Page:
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I am trying to understand how BGP works, and is looking at ways to identify if my ISP is having bottlenecks/slowdowns/dos attacks at thier upstream ISPS. I have a bunch of ASN numbers that I can check, but I was wonder if these ASN numbers are tied to physical locations, or can they be at two very different locations with different prefixes for each location. Thanks!

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An ASN (Autonomous System Number) can be announced from multiple physical locations. An ASN can consist of multiple IP blocks. When traffic hits an edge somewhere on the Internet, the "best" path (often the shortest amount of ASN hops) will be chosen to reach that ASN which could be different locations depending on the source.

When you announce certain IP networks from an ASN you are saying "This IP is part of my network". False advertisements, saying you have an IP block that you don't, is a big no-no.

When it comes to an IP block coming from multiple AS numbers this is called a "Multiple Origin Autonomous System" (MOAS) and you can read more about them in An Analysis of BGP Multiple Origin AS (MOAS) conflicts.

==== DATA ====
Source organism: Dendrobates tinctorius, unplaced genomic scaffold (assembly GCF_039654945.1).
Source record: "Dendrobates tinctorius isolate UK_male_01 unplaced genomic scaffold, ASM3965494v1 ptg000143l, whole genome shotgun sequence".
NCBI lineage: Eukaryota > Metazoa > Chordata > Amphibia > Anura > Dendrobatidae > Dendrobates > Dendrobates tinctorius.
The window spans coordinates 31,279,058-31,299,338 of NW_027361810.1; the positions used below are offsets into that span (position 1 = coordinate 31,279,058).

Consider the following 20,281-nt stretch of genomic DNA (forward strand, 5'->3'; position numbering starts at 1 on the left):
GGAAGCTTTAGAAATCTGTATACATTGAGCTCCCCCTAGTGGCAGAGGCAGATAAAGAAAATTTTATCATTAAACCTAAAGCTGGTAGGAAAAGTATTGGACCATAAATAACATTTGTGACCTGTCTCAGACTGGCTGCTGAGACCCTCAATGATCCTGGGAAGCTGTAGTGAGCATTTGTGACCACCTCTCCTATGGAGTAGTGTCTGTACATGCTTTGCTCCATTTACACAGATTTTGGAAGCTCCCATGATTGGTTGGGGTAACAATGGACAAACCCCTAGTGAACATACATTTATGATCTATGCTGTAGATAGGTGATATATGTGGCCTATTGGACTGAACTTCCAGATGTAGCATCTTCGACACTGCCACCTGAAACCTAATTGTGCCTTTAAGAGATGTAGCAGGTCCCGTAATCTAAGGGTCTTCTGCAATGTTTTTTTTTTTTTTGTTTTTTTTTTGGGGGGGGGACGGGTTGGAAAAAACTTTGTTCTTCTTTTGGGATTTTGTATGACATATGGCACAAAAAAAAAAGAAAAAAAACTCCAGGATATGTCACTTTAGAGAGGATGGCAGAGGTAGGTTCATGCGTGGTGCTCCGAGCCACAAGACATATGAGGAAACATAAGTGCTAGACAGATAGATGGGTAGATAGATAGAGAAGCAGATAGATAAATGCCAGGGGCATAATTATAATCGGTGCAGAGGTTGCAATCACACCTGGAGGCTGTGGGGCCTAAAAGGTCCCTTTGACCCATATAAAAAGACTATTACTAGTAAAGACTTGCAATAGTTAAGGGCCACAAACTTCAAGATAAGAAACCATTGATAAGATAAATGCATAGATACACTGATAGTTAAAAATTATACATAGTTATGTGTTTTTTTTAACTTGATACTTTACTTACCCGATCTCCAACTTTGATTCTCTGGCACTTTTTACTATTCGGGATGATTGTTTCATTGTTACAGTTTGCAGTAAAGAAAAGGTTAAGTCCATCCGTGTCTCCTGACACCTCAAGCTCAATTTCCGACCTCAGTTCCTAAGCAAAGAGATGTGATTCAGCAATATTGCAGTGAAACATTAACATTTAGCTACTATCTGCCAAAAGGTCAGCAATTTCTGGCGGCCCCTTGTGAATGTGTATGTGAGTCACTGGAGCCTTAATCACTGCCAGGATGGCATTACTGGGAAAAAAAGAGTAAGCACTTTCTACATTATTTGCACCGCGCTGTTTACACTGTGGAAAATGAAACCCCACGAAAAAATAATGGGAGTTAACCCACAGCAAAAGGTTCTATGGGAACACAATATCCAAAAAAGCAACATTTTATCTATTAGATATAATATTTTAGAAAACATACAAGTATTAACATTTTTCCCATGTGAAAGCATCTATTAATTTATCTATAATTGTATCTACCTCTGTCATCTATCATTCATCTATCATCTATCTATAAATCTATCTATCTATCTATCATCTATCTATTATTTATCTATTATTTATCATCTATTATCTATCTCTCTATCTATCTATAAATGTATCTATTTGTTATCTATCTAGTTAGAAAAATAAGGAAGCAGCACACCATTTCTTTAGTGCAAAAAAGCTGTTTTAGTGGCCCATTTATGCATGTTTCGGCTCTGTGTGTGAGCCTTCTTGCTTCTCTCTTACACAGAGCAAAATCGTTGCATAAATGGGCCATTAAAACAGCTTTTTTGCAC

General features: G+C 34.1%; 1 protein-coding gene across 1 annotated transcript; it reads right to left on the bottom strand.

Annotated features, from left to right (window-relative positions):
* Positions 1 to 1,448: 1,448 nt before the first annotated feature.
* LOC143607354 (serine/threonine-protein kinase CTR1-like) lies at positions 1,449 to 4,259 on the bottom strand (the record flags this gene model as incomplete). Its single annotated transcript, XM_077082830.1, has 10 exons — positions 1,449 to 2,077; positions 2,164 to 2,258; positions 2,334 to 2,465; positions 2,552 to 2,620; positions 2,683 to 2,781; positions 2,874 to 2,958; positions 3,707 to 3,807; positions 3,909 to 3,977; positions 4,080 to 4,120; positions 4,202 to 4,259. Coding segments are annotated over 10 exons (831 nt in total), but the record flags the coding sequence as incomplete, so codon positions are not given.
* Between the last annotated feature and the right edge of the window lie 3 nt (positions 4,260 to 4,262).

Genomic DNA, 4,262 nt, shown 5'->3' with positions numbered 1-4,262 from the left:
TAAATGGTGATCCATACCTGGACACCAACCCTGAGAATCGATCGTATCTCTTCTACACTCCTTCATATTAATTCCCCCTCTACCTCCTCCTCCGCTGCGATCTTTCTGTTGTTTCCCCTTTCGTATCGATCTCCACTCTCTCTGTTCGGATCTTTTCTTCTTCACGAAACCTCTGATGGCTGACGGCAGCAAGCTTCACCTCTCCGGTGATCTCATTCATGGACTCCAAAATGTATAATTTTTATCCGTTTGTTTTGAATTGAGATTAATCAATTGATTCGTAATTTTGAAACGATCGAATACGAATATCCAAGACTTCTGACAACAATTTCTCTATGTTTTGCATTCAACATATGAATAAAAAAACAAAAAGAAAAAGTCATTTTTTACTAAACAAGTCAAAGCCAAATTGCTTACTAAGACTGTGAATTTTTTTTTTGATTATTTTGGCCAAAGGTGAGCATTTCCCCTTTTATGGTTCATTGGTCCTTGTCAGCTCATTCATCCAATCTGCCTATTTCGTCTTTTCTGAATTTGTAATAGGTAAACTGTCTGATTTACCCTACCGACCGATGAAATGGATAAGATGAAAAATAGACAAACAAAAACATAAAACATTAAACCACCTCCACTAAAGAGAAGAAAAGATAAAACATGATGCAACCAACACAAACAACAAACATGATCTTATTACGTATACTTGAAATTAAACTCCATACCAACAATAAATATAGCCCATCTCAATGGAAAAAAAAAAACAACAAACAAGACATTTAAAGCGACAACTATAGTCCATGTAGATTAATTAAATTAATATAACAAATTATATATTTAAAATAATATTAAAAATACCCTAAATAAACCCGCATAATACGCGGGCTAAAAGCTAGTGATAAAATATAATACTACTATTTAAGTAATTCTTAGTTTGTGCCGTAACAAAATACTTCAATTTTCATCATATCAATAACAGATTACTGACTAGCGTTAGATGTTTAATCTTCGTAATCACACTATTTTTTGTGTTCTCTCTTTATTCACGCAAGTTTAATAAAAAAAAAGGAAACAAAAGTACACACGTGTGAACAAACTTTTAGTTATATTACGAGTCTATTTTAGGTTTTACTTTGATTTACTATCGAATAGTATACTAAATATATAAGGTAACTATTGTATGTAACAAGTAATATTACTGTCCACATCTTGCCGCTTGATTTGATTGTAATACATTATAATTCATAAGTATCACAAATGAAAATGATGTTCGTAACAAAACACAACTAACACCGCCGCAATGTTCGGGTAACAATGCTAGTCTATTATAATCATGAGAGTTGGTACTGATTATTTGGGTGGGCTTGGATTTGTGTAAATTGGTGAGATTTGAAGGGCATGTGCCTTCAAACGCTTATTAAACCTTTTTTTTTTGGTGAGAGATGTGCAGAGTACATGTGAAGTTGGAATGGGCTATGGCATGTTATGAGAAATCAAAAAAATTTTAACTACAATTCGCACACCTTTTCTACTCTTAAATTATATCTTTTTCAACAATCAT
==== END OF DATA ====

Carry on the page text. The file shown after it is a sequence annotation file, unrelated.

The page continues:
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Thanks! That was the answer I was looking for. Than there would be no way to visualize how much traffic each ASN is handling, since they can be separate? – Craig Apr 25 '12 at 16:16
On a more practical note, if you don't trust your ISP to be honest about their upstream saturation find a different one. I don't know of a way to independently get this information (but there might be a way) – Kyle Brandt Apr 25 '12 at 16:23

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